In the 1980s and well into the 1990s, everything associated with Arnold Schwarzenegger was big. Big biceps (22 inches during his bodybuilding heyday). Big box office (1991's Terminator 2: Judgment Day made $520 million worldwide, the highest-grossing movie of that year). So it was no surprise to open a newspaper in 1993 and see that Columbia Pictures was spending $500,000 to plaster the actor's name and the title of his pending summer blockbuster, Last Action Hero, on the fuselage of a NASA rocket set for launch that June. Schwarzenegger himself was scheduled to push the button that would propel the spacecraft into orbit.

The NASA project deal was being brokered for commercial advertising purposes by Space Marketing Inc., an Atlanta-based firm specializing in sponsorships and ads located outside of the atmosphere. The company's CEO, Mike Lawson, told the Los Angeles Times that he could've sold "dozens" of ads for the rocket, but that he and NASA officials didn't want it to "look like a pace car at the Indy 500."

The idea of promoting a movie in space was brazen, but not nearly as much as another, more ambitious project that Lawson was planning. If everything went according to plan, his Space Marketing would shoot a payload into space in time for the 1996 Summer Olympic Games in Atlanta. Once it was in orbit, mylar tubes would inflate with gas and spring open to support a mile-wide, quarter-mile tall reflective sheet that would be visible from Earth. Lawson called it an "inflatable platform," but the press—and critics—quickly labeled it something else: a space billboard.

If Lawson had his way, it would be able to make everything from the Olympic rings to the McDonald's logo as visible to Earthbound consumers as a full moon.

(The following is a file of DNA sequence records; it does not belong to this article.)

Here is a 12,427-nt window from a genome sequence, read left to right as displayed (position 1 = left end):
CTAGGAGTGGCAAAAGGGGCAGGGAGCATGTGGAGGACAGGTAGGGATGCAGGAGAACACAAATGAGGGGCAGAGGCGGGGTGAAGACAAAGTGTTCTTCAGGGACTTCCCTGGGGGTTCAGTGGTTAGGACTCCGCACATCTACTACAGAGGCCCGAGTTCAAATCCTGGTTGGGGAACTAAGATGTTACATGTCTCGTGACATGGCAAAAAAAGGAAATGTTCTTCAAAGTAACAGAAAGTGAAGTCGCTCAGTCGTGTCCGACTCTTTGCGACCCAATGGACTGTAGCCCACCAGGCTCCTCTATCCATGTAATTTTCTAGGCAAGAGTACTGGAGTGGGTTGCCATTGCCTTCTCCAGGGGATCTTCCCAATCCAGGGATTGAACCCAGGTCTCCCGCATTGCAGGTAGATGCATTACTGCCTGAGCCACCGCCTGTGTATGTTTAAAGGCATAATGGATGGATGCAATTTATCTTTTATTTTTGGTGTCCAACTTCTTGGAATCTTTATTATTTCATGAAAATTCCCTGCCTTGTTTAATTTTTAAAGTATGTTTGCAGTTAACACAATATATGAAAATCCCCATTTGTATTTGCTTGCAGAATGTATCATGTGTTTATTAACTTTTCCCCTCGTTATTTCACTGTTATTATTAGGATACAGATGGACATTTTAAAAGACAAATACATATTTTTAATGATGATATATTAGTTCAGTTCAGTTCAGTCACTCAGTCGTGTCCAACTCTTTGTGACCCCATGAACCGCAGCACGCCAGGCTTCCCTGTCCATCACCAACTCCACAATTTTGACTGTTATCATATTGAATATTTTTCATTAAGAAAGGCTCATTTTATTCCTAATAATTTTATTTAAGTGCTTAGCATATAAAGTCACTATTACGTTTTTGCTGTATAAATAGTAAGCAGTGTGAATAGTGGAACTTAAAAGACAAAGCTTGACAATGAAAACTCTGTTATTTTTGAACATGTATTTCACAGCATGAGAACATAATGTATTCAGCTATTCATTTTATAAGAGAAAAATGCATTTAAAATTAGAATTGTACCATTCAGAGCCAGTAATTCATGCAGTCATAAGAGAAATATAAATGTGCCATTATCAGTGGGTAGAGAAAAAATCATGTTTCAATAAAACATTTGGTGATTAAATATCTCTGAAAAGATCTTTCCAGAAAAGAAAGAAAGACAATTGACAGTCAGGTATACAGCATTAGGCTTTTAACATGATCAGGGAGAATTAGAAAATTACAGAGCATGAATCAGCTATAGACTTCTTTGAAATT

In Robert Heinlein's 1950 novella The Man Who Sold the Moon, a lunar entrepreneur hustles to sell advertising space on the moon as part of his attempt to make colonization a profitable venture. Lawson—a onetime director of marketing for his father's publishing company in Atlanta and a fan of science fiction—read the story. In 1988, he founded Space Marketing as a way to defictionalize the concept.

As fantastic as it sounded, the idea wasn't without precedent. In 1981, telecommunications mogul Robert Lorsch made a presentation to Congress that outlined a strategy for allowing corporations to "sponsor" space travel by letting them buy plaques that would go onboard spacecraft. In the same way they endorsed the Olympics, Lorsch said, corporate America could help subsidize space travel.

A McDonald's logo is visible from space
iStock Collage

The plan was a response to then-president Ronald Reagan's plea to have the private sector assist in helping the government overcome their financial burdens. While Lorsch's proposal was prescient—it anticipated the rise of privatized space exploration—the idea of having commercial sponsors for NASA didn't make it through the Byzantine maze of Washington bureaucracy.

Lawson thought the idea could be taken further, and not necessarily with the cooperation of government. Partnering with scientists at the Lawrence Livermore National Library and the University of Colorado, Lawson developed a plan to allow instruments developed by these institutions to go into orbit and collect information about the ozone layer. To underwrite the project, he would solicit commercial advertisers for the mile-long mylar sheet that would exit the atmosphere rolled up and then expand to full size once it reached orbit. The aluminized lettering would reflect the sun's rays, making whatever graphic it displayed visible for 10 minutes at a time at any given point on Earth. After roughly 20 days, it would disintegrate, leaving the sensors behind to continue collecting data for researchers.